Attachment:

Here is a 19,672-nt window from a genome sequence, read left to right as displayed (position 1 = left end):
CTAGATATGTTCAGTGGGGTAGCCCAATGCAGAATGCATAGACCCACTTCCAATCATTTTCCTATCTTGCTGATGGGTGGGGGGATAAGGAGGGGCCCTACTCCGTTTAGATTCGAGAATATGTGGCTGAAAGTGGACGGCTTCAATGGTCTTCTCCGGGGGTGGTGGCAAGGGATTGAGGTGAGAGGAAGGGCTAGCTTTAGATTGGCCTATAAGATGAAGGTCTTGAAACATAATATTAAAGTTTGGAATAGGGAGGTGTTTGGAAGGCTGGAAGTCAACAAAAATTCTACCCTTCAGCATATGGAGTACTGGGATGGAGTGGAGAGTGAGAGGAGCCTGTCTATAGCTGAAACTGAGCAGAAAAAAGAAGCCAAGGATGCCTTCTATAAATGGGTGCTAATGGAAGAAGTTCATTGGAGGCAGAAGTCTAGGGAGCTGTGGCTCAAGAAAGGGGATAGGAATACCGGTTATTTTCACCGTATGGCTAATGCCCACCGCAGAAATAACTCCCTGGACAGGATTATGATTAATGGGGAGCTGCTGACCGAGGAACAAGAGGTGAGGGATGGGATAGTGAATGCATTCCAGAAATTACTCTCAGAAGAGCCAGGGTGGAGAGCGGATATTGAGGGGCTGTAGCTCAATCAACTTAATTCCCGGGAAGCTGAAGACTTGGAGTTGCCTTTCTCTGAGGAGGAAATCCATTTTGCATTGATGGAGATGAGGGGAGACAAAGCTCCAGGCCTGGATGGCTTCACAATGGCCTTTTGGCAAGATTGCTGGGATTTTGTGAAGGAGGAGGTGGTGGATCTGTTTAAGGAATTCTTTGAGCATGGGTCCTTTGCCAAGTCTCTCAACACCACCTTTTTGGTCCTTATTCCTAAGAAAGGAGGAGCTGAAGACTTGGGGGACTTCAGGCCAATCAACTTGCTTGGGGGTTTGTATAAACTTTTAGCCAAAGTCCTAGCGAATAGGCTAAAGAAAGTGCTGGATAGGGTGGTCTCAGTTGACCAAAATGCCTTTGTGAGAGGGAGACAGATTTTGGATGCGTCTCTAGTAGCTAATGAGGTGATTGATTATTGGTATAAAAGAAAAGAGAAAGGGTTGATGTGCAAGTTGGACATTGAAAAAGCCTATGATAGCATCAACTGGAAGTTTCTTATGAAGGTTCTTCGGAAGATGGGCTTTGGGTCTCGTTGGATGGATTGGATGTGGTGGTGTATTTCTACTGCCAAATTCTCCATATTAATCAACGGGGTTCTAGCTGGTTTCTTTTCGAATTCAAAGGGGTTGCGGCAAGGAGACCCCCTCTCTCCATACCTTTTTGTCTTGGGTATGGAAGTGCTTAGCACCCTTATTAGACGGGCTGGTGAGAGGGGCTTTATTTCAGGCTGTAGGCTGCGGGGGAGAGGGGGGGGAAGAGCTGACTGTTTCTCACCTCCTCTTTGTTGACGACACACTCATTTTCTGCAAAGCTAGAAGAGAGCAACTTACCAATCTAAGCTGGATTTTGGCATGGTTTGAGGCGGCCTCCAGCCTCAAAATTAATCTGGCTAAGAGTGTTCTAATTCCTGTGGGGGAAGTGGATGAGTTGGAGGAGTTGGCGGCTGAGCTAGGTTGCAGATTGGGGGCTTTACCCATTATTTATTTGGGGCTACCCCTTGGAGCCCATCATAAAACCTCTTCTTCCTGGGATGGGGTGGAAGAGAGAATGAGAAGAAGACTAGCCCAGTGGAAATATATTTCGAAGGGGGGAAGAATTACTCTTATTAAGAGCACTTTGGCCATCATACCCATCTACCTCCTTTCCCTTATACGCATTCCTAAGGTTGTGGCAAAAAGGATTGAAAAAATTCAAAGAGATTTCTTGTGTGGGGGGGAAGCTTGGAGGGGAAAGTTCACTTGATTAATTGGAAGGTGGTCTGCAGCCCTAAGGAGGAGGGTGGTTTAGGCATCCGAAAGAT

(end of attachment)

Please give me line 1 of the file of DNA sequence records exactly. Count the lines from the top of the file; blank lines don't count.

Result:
Here is a 19,672-nt window from a genome sequence, read left to right as displayed (position 1 = left end):